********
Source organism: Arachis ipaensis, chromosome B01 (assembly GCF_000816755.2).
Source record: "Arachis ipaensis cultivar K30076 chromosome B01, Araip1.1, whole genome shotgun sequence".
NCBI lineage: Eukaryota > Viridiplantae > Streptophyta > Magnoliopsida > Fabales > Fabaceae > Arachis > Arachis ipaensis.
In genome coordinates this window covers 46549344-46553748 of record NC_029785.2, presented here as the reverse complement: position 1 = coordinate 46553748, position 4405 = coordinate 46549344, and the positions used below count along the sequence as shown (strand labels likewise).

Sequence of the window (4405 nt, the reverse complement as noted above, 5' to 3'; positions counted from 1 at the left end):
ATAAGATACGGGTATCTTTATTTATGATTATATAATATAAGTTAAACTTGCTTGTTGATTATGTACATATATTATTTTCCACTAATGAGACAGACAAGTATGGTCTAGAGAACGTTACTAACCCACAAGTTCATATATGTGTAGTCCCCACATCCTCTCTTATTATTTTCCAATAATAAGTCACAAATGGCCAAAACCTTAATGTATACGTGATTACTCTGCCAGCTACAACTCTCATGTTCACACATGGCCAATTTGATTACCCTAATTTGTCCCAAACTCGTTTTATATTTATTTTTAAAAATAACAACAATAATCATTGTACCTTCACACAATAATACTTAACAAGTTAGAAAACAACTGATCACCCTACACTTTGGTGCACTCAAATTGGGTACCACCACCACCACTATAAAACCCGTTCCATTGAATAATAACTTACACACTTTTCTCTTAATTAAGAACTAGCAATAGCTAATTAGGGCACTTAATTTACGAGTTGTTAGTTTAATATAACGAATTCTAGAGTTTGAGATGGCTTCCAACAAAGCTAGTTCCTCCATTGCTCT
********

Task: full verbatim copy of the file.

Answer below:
Source organism: Arachis ipaensis, chromosome B01 (assembly GCF_000816755.2).
Source record: "Arachis ipaensis cultivar K30076 chromosome B01, Araip1.1, whole genome shotgun sequence".
NCBI lineage: Eukaryota > Viridiplantae > Streptophyta > Magnoliopsida > Fabales > Fabaceae > Arachis > Arachis ipaensis.
In genome coordinates this window covers 46549344-46553748 of record NC_029785.2, presented here as the reverse complement: position 1 = coordinate 46553748, position 4405 = coordinate 46549344, and the positions used below count along the sequence as shown (strand labels likewise).

Sequence of the window (4405 nt, the reverse complement as noted above, 5' to 3'; positions counted from 1 at the left end):
ATAAGATACGGGTATCTTTATTTATGATTATATAATATAAGTTAAACTTGCTTGTTGATTATGTACATATATTATTTTCCACTAATGAGACAGACAAGTATGGTCTAGAGAACGTTACTAACCCACAAGTTCATATATGTGTAGTCCCCACATCCTCTCTTATTATTTTCCAATAATAAGTCACAAATGGCCAAAACCTTAATGTATACGTGATTACTCTGCCAGCTACAACTCTCATGTTCACACATGGCCAATTTGATTACCCTAATTTGTCCCAAACTCGTTTTATATTTATTTTTAAAAATAACAACAATAATCATTGTACCTTCACACAATAATACTTAACAAGTTAGAAAACAACTGATCACCCTACACTTTGGTGCACTCAAATTGGGTACCACCACCACCACTATAAAACCCGTTCCATTGAATAATAACTTACACACTTTTCTCTTAATTAAGAACTAGCAATAGCTAATTAGGGCACTTAATTTACGAGTTGTTAGTTTAATATAACGAATTCTAGAGTTTGAGATGGCTTCCAACAAAGCTAGTTCCTCCATTGCTCT